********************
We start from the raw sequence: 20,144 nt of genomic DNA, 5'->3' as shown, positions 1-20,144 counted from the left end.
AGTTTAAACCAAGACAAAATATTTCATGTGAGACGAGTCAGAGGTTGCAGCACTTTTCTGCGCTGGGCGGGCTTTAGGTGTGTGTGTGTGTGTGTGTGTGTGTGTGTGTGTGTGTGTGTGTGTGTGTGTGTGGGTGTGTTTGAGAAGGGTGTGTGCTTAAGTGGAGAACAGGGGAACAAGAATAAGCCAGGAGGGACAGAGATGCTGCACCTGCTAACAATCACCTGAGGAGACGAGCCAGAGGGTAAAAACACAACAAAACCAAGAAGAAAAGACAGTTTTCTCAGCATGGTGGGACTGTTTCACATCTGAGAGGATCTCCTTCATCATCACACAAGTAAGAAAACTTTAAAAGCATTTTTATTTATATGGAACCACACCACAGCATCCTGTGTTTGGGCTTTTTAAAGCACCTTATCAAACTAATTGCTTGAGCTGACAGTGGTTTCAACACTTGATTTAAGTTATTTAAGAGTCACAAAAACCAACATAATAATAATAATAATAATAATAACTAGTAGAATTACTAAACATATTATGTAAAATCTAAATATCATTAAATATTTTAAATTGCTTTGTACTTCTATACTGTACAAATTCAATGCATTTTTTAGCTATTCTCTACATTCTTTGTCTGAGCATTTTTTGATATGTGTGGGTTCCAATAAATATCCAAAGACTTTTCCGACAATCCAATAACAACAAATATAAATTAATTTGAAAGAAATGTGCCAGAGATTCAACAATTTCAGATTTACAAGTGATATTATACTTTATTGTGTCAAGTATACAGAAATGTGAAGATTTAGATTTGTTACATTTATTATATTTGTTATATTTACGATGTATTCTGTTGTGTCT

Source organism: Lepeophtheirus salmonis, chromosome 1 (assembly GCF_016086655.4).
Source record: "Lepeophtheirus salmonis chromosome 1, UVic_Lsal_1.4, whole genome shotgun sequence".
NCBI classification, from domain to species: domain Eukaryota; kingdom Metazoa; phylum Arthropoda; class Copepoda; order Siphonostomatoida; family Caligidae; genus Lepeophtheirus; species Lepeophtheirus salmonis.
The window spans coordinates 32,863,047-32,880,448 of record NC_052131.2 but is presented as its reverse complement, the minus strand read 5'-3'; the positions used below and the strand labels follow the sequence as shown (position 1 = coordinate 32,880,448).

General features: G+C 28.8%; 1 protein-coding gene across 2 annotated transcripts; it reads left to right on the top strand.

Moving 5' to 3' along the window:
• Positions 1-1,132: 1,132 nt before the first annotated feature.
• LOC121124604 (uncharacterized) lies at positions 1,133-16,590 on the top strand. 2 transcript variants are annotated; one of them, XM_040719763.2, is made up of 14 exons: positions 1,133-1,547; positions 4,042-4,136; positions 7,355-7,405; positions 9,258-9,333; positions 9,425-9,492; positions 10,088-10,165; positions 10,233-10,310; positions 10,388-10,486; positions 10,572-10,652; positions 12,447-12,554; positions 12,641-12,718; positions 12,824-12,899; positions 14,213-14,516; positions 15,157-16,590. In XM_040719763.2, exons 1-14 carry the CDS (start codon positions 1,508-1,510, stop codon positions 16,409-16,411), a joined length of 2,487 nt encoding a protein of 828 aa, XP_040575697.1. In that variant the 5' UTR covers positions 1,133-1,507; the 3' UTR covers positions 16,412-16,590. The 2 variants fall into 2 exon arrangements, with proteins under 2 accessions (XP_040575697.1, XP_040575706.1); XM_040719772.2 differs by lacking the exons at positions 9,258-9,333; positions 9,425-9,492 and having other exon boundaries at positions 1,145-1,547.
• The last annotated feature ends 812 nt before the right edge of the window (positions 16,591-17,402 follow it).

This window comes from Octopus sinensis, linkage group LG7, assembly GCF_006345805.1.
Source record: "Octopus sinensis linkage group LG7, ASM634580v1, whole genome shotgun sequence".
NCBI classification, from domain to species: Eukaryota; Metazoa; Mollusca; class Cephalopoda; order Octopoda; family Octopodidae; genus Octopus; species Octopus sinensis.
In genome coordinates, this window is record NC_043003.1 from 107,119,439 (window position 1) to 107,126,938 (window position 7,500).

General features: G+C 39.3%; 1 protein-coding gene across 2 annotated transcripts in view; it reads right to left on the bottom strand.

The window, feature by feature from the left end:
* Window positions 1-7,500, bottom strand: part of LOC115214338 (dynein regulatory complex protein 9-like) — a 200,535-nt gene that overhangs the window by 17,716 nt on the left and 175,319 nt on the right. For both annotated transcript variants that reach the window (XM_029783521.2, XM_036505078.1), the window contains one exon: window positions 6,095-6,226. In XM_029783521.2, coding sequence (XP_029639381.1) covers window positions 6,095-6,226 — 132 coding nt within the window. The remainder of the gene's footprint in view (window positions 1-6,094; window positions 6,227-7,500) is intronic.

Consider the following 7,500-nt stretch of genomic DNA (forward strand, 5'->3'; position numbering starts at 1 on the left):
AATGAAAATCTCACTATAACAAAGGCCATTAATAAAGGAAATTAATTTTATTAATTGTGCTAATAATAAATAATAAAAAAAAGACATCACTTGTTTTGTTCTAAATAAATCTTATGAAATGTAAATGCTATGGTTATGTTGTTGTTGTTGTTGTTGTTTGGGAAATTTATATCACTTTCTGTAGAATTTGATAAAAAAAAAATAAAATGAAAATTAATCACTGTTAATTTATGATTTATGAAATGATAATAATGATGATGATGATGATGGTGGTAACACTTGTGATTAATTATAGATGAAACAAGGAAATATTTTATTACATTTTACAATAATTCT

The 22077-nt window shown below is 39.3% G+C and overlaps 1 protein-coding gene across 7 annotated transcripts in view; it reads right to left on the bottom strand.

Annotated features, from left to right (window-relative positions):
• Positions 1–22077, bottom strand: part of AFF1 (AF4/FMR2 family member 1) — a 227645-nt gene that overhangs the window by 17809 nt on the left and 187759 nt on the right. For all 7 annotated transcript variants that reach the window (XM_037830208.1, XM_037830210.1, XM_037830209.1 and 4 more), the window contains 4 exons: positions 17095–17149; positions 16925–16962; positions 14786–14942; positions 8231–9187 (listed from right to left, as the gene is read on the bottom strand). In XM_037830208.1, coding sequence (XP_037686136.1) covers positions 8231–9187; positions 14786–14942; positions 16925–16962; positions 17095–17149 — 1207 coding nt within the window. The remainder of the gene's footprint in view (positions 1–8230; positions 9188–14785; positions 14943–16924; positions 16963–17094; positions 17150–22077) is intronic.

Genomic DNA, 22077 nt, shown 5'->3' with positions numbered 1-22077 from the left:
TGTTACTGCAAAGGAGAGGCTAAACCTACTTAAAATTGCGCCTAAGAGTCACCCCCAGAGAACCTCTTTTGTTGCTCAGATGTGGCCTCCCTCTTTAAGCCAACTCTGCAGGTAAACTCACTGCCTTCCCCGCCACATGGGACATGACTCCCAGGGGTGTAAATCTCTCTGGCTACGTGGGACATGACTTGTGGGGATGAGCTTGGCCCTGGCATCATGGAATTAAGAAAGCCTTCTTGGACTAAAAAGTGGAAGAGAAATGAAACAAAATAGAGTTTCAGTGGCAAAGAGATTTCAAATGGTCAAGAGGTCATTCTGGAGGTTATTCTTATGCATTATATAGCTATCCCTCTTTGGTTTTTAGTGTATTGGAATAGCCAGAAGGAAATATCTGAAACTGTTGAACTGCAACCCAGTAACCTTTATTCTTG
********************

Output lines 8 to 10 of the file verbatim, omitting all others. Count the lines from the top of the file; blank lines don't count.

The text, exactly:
Moving 5' to 3' along the window:
• Positions 1-1,132: 1,132 nt before the first annotated feature.
• LOC121124604 (uncharacterized) lies at positions 1,133-16,590 on the top strand. 2 transcript variants are annotated; one of them, XM_040719763.2, is made up of 14 exons: positions 1,133-1,547; positions 4,042-4,136; positions 7,355-7,405; positions 9,258-9,333; positions 9,425-9,492; positions 10,088-10,165; positions 10,233-10,310; positions 10,388-10,486; positions 10,572-10,652; positions 12,447-12,554; positions 12,641-12,718; positions 12,824-12,899; positions 14,213-14,516; positions 15,157-16,590. In XM_040719763.2, exons 1-14 carry the CDS (start codon positions 1,508-1,510, stop codon positions 16,409-16,411), a joined length of 2,487 nt encoding a protein of 828 aa, XP_040575697.1. In that variant the 5' UTR covers positions 1,133-1,507; the 3' UTR covers positions 16,412-16,590. The 2 variants fall into 2 exon arrangements, with proteins under 2 accessions (XP_040575697.1, XP_040575706.1); XM_040719772.2 differs by lacking the exons at positions 9,258-9,333; positions 9,425-9,492 and having other exon boundaries at positions 1,145-1,547.